A self-taught artist painting since the age of 14, Michael Hight was born in Stratford, Taranaki. Although his work is varied, he is most commonly associated with his realistic depictions of New Zealand’s East Coast landscapes, which often appear dotted with his unmistakable beehive motifs. Although the sun-drenched New Zealand landscape serves as a predominant basis for much of his work, Hight never fails to surprise us with his delicate, and sometimes unsettling,re-presentations of his childhood.
Such exhibitions as The Dreams of Children (2012) verge on the autobiographical – Hight temporarily leaves behind his identifiable landscapes and instead conjures within his surreal dreamscapes a more personal sense of real childhood innocence. Of this exhibition Hight has said, “I am interested in the way objects, places and events reassemble themselves through memory.” His use of juxtaposition, ambiguous symbols and an overwhelming sense of the dark and mysterious, together create an uncertainty that is as curiously haunting as it is beautiful.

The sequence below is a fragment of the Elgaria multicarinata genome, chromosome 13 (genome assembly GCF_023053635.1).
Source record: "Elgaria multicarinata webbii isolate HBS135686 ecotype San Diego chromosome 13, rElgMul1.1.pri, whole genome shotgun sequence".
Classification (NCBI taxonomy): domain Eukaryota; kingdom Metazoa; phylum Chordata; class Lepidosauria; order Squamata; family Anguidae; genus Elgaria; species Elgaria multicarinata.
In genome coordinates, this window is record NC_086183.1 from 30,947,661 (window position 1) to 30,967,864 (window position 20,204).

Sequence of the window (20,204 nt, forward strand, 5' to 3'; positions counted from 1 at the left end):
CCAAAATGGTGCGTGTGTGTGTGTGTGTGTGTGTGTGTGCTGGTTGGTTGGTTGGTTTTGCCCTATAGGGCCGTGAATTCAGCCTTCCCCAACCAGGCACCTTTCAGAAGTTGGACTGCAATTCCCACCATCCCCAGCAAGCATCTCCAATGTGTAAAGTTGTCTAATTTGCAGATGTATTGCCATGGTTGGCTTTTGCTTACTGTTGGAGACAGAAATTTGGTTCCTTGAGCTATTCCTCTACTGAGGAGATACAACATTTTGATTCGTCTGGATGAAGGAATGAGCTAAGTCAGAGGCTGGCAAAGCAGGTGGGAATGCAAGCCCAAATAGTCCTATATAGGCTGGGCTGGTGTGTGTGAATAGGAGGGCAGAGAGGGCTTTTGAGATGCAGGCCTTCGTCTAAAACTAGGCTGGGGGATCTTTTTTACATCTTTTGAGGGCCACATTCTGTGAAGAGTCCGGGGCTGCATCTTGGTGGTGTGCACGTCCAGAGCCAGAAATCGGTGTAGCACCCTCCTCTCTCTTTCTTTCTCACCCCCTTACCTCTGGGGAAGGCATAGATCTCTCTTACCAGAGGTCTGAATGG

After graduating from Victoria University of Wellington with a B. Soc. Sc in 1982, Hight travelled before living in London. This close proximity to Europe and her art was of inevitable influence to Hight. His work does not only reference Aotearoa, but also shows influence from such 16th century Northern artists such as Pieter Brueghel, whose Tower of Babel (c.1563) seems to be an integral part of his From the Argo to Audobon (2012). His use of oil paint and clean line come together to form compelling images of a high quality and finish which evoke an elegant intensity whilst mystifying and delighting viewers.